Welcome to my personal webspace. Sunflowers, Secrets, Syringes And Me will be a place where I aim to blog on a regular basis, about all manner of things. Having been diagnosed with Crohn’s Disease at the age of 3, I have a lot to say about living a creative and full life under the shadow of chronic illness.
That said, I am a real person long before any label my condition defines me as. So this blog is about the real me, with my real illness, living my all too real reality – the ups, downs and side-to-sides all thrown in for good measure.
For three and a half decades, my Crohn’s has been my darkest secret. I have made it my primary goal to conceal it from the world, letting only a tiny circle of people in to see the real truth of the matter. To talk about Crohn’s Disease, to acknowledge it, to own up to how difficult it often makes my life, has always felt like some kind of defeat. It was as if, simply by mentioning it, I would erase every other part of myself, until the only thing left was the bit that even I hated.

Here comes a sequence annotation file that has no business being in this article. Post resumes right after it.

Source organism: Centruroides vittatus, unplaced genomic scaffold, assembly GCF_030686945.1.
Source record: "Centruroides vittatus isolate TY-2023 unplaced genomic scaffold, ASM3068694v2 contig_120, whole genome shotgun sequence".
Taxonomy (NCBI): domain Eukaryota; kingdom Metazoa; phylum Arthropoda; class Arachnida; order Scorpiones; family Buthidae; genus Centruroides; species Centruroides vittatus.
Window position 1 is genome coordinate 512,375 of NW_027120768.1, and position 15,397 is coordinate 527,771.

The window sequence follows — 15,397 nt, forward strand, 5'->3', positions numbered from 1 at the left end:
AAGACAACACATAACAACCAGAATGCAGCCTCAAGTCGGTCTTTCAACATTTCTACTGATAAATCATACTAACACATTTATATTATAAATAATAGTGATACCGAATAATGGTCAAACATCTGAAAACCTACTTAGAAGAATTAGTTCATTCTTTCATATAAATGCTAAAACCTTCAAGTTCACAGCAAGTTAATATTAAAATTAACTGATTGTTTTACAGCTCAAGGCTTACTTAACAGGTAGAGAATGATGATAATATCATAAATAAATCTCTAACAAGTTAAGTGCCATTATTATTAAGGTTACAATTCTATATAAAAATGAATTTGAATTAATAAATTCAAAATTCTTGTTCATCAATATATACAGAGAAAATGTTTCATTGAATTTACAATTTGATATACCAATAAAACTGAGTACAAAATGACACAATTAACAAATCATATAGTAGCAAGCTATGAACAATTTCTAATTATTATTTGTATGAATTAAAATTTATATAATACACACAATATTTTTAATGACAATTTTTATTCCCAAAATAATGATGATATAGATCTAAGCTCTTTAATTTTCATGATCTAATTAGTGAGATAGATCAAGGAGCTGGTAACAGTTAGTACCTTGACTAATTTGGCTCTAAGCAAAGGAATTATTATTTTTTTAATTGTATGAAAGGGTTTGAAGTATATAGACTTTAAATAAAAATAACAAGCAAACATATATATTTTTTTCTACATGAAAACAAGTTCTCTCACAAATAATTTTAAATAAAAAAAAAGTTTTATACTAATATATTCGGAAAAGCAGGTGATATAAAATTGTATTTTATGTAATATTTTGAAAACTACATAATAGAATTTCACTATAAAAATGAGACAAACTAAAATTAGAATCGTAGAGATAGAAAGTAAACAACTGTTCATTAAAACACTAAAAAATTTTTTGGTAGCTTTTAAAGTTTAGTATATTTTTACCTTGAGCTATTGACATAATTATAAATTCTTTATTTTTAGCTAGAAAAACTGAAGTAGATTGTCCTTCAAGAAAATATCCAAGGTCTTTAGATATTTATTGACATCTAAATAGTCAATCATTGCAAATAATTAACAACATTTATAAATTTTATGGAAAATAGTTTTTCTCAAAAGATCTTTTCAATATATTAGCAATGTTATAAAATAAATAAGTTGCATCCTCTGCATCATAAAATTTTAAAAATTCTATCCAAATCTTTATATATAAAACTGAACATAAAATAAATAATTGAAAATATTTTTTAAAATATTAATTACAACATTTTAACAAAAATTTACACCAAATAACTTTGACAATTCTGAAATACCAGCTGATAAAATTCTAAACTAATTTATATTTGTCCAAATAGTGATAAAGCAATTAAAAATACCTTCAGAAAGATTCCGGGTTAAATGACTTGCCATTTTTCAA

After all this time, I am finally giving myself permission to be me with my illness. There is so much more to me than IBD; there always has been and there always will be. The sunflowers in the title are my zodiac flower, my favourite flower, my signature flower. The sunflowers are me. To all the world, I am impossibly sunny. Always. That is a full-time job which is becoming increasingly difficult to sustain.
The past couple of years have seen a flood of blogs about Inflammatory Bowel Disease, and how it affects people’s day-to-day lives and those they love. Of course, the fact that society allows us to be more open about taboo topics such as illness, has led to increased knowledge of the existence of such invisible conditions. However, I am a firm believer that to gain full insight into any illness, it is essential to explore more than just the textbooks. That means looking beyond the obvious, and examining it in the context of each individual, and the life they lead. You would be amazed by how many variations you would discover.
I can’t help wondering whether my own journey to acceptance would have been a shorter and more direct one, if the world’s awareness had been greater way back then. I always vowed that one day, when I was ready, I would commit to helping others find out about this misunderstood invisible condition, so that maybe the future for IBD sufferers might be a little less dictated by living in the shadows. So I am ready (if also a little scared) to join the ranks of pioneering IBD bloggers, and hold the window up to my own life. Above all, it might even be refreshing to unburden myself from time to time. A problem shared and all that…
Let’s see how I cope with the vulnerability this newfound openness will inevitably bring.